“America’s Spiritual Leader”, “The Divine Ms. Winfrey” and “Reverend Oprah” are some of the titles Oprah Winfrey has been given over the last 20 years. Maybe “The World’s Pastor” could now be added to the list, since her show is broadcast in 136 countries. In just the United States alone, her show is seen by an estimated 49 million viewers.
“Oprah has emerged as a symbolic figurehead of spirituality,” says Professor Kathryn Lofton, who has analyzed the religious aspects of Winfrey in two papers she has written. “Inspirer-in-chief” is what Marcia Nelson calls Oprah. Nelson is the author of “The Gospel According to Oprah.” A couple of years ago a poll conducted at Beliefnet.com found 33 percent of the 6,600 respondents said Oprah has had “a more profound impact” on their spiritual lives than their own clergy.
So how did the number-one talk-show host and media mogul get these monikers? Winfrey has been promoting spiritual philosophies for quite some time but lately she has become much bolder in her foray into religion and politics.
With her celebrity charm, influence and power, Oprah is going deeper into expanded areas. She’s making political endorsements, like the one she did for Barack Obama, and is now co-teaching a religious Web class to over 700,000 people with New Age author Ekhardt Tolle.
And does she have influence. Any book she recommends for her book club becomes an instant best-seller, as did Tolle’s “A New Earth,” selling some 3.5 million copies worldwide. Tolle calls himself a “spiritual teacher” and says his philosophy includes Buddhist, Islamic and Christian influences. At the first Web class Oprah told one caller, “While Christianity is a valid way to achieve high states of spirituality, it must not be considered a unique way, or a ‘correct way.’” Not only that, she said, “I don’t believe that Jesus came to start Christianity.”
Daily classes on the book, “A Course of Miracles,” written by Helen Schucman, were recently offered on her XM radio show. Along with teaching the listener that there is no sin, they are told not to make the “mistake” of “clinging to the old rugged cross,” and the name of “Jesus Christ as such is but a symbol.”Oprah’s come a long way in more ways than one from her childhood living in Mississippi and going to a Baptist church with her grandmother. Where once she held traditional Christian beliefs, she now believes “there’s no conflict between this teaching, which is purely spiritual, and any religion.”
Winfrey’s talk-show began in 1984 in Chicago following a job at a Baltimore television station. By the late ‘90s a subtle religious message was behind the self-improvement focus she gave her viewers. She once called her “Remembering Your Spirit” portion on her daily TV show, which discusses spirituality, a “brave thing to do.”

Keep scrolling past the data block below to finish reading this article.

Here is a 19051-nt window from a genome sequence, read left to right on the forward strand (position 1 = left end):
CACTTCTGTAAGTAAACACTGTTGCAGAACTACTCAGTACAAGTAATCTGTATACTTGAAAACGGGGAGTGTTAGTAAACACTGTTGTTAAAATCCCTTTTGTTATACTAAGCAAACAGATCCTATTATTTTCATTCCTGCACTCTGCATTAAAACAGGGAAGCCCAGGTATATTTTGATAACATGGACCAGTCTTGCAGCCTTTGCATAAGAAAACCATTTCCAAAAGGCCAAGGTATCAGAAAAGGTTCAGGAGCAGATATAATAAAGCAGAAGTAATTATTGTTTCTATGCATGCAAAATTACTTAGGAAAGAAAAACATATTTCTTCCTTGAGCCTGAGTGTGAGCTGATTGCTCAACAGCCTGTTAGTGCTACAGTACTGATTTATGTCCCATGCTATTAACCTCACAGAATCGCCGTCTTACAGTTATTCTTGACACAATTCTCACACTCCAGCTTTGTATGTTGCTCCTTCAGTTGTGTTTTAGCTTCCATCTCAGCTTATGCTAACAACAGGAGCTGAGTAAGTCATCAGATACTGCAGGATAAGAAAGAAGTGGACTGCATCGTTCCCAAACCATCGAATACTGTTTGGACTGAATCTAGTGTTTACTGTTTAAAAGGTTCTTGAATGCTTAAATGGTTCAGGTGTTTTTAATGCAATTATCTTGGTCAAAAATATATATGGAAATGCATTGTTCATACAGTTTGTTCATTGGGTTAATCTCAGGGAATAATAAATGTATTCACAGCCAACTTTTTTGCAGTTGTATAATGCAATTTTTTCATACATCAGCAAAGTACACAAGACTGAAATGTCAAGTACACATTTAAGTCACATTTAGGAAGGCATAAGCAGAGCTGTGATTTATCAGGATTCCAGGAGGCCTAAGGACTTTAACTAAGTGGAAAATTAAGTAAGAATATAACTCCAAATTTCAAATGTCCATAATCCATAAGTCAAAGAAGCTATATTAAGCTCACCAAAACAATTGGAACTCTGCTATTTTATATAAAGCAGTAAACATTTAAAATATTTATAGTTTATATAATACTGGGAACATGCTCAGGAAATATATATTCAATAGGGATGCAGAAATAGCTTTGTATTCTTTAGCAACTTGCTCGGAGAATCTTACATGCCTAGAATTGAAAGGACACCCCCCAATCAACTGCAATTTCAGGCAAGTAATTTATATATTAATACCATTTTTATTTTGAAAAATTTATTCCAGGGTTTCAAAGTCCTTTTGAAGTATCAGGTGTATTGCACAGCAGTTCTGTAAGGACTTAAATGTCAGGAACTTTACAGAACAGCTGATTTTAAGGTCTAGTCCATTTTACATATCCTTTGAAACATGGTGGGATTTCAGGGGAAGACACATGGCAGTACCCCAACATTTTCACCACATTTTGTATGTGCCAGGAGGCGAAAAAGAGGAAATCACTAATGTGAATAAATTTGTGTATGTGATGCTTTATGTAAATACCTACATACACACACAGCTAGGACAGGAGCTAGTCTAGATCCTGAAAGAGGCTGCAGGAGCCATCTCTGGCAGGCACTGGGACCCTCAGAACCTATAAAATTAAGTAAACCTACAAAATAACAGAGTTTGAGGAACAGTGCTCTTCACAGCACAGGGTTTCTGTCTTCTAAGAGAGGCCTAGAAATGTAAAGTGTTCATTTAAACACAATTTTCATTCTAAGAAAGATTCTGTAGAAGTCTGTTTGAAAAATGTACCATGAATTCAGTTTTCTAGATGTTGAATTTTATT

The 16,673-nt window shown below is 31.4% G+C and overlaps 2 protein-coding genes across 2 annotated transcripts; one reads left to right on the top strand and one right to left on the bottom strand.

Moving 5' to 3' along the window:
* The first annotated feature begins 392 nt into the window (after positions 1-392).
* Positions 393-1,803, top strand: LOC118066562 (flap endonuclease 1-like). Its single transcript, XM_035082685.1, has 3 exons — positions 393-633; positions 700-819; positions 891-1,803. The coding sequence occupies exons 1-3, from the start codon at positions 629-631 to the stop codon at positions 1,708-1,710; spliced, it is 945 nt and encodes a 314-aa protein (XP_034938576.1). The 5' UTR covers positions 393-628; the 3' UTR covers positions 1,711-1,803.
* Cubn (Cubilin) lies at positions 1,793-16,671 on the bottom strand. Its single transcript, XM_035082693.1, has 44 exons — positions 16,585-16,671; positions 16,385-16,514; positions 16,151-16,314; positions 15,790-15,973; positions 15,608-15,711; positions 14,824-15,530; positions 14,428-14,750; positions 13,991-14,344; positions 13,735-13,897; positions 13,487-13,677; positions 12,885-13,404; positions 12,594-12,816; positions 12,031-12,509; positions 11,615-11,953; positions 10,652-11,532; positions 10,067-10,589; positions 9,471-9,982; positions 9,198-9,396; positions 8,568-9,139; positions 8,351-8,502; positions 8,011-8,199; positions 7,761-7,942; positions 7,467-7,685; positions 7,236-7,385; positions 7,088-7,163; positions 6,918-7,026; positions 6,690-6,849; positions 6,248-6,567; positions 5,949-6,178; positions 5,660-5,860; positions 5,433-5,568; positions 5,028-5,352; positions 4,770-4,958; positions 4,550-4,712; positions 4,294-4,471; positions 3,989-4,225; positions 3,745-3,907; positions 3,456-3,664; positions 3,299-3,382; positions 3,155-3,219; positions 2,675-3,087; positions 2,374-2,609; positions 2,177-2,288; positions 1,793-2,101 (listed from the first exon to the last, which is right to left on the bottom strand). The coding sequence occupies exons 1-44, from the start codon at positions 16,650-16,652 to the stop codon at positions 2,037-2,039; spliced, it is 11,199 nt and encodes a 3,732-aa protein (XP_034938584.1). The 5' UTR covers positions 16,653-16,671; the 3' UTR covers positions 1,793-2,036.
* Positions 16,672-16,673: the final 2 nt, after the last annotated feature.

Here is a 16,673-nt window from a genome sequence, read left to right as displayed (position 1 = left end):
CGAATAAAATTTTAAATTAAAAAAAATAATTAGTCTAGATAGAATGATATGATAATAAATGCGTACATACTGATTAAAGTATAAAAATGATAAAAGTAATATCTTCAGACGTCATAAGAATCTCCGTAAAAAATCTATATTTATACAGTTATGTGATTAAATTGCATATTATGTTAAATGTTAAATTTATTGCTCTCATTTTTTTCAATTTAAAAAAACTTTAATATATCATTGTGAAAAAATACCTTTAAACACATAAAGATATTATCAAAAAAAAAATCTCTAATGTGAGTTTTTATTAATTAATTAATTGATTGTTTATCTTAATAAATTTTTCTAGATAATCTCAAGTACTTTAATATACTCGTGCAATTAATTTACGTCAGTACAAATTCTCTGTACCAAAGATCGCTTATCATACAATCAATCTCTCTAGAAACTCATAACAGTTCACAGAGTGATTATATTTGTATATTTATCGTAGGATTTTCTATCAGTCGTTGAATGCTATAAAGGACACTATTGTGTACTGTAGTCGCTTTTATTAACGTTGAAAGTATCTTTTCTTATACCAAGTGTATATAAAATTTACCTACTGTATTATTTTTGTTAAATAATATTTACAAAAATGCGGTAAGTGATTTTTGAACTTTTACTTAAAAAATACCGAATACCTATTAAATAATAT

As her popularity has grown, so have her power, influence and bank account. She is now a billionaire and one of the richest women in the world. Not only does she have a TV talk show and a prime-time show on ABC, but she has a magazine, radio show, and film production company.
Oprah explained at a fundraiser in 2001 that a trip to Israel had “changed the trajectory” of her life, and that turning point was her visit to the Holocaust Museum. Rabbi Elliot Gertel was in attendance. “What fascinated Oprah was the resilience of the Jewish survivors,” said Gertel, “but even more, the impact of Hitler—how one person could achieve such evil.” Oprah asked in her speech, “If one man could garner the forces to kill six million Jews, what could one ‘once colored’ woman do with a talk show?”
One of the reasons people are drawn to Oprah is because she is warm and generous and she identifies needs people have in their lives. But why does she hide her view under the guise of “spirituality” and not call it what it is? Religion. She has changed her view over the years and now she is trying to bring her fans along with her.
Oprah publicly threw her support for Barack Obama last May and was out stumping for Obama in December, before the early primaries and caucuses. Exhorting nearly 30,000 in South Carolina at a football stadium before the state Democratic presidential primary date Winfrey said, “South Carolina -- January 26th is your moment. It’s your time to seize the opportunity to support a man who, as the Bible says, loves mercy and does justly.”
One 26-year-old woman, Kristen Price, traveled over 120 miles -- primarily to see Oprah -- but became an Obama supporter as a result of the event at the University of South Carolina. “It was like a religious experience,” Price said. “It was inspiring.”
It looks like Oprah’s religious titles are evidently well deserved.